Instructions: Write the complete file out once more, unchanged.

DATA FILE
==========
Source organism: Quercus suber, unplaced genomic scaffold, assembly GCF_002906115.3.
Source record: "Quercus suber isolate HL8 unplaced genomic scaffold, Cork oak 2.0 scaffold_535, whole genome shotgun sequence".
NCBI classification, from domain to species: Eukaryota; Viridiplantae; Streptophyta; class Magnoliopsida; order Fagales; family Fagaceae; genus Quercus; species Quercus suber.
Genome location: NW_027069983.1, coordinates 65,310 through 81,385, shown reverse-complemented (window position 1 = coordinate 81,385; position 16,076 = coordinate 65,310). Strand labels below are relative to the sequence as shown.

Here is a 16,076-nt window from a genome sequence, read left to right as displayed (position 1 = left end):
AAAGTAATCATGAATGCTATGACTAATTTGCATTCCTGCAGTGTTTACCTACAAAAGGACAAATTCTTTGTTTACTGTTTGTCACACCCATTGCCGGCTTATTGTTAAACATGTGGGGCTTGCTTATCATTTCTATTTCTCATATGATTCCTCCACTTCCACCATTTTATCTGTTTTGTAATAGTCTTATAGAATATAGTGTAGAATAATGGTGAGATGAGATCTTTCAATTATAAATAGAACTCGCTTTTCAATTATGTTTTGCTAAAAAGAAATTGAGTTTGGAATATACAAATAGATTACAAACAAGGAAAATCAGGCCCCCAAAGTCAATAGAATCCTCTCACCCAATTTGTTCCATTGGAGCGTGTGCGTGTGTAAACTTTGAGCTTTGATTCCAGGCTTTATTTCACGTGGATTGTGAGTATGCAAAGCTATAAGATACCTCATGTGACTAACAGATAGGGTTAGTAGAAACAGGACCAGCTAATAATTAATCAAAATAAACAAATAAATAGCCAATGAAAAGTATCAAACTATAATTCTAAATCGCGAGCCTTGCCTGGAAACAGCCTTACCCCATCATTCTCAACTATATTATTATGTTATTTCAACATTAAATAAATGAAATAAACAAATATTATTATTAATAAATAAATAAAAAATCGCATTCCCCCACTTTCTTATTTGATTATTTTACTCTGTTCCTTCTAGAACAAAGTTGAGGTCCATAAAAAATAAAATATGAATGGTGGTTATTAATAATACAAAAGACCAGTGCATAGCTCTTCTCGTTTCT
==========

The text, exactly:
Source organism: Quercus suber, unplaced genomic scaffold, assembly GCF_002906115.3.
Source record: "Quercus suber isolate HL8 unplaced genomic scaffold, Cork oak 2.0 scaffold_535, whole genome shotgun sequence".
NCBI classification, from domain to species: Eukaryota; Viridiplantae; Streptophyta; class Magnoliopsida; order Fagales; family Fagaceae; genus Quercus; species Quercus suber.
Genome location: NW_027069983.1, coordinates 65,310 through 81,385, shown reverse-complemented (window position 1 = coordinate 81,385; position 16,076 = coordinate 65,310). Strand labels below are relative to the sequence as shown.

Here is a 16,076-nt window from a genome sequence, read left to right as displayed (position 1 = left end):
AAAGTAATCATGAATGCTATGACTAATTTGCATTCCTGCAGTGTTTACCTACAAAAGGACAAATTCTTTGTTTACTGTTTGTCACACCCATTGCCGGCTTATTGTTAAACATGTGGGGCTTGCTTATCATTTCTATTTCTCATATGATTCCTCCACTTCCACCATTTTATCTGTTTTGTAATAGTCTTATAGAATATAGTGTAGAATAATGGTGAGATGAGATCTTTCAATTATAAATAGAACTCGCTTTTCAATTATGTTTTGCTAAAAAGAAATTGAGTTTGGAATATACAAATAGATTACAAACAAGGAAAATCAGGCCCCCAAAGTCAATAGAATCCTCTCACCCAATTTGTTCCATTGGAGCGTGTGCGTGTGTAAACTTTGAGCTTTGATTCCAGGCTTTATTTCACGTGGATTGTGAGTATGCAAAGCTATAAGATACCTCATGTGACTAACAGATAGGGTTAGTAGAAACAGGACCAGCTAATAATTAATCAAAATAAACAAATAAATAGCCAATGAAAAGTATCAAACTATAATTCTAAATCGCGAGCCTTGCCTGGAAACAGCCTTACCCCATCATTCTCAACTATATTATTATGTTATTTCAACATTAAATAAATGAAATAAACAAATATTATTATTAATAAATAAATAAAAAATCGCATTCCCCCACTTTCTTATTTGATTATTTTACTCTGTTCCTTCTAGAACAAAGTTGAGGTCCATAAAAAATAAAATATGAATGGTGGTTATTAATAATACAAAAGACCAGTGCATAGCTCTTCTCGTTTCT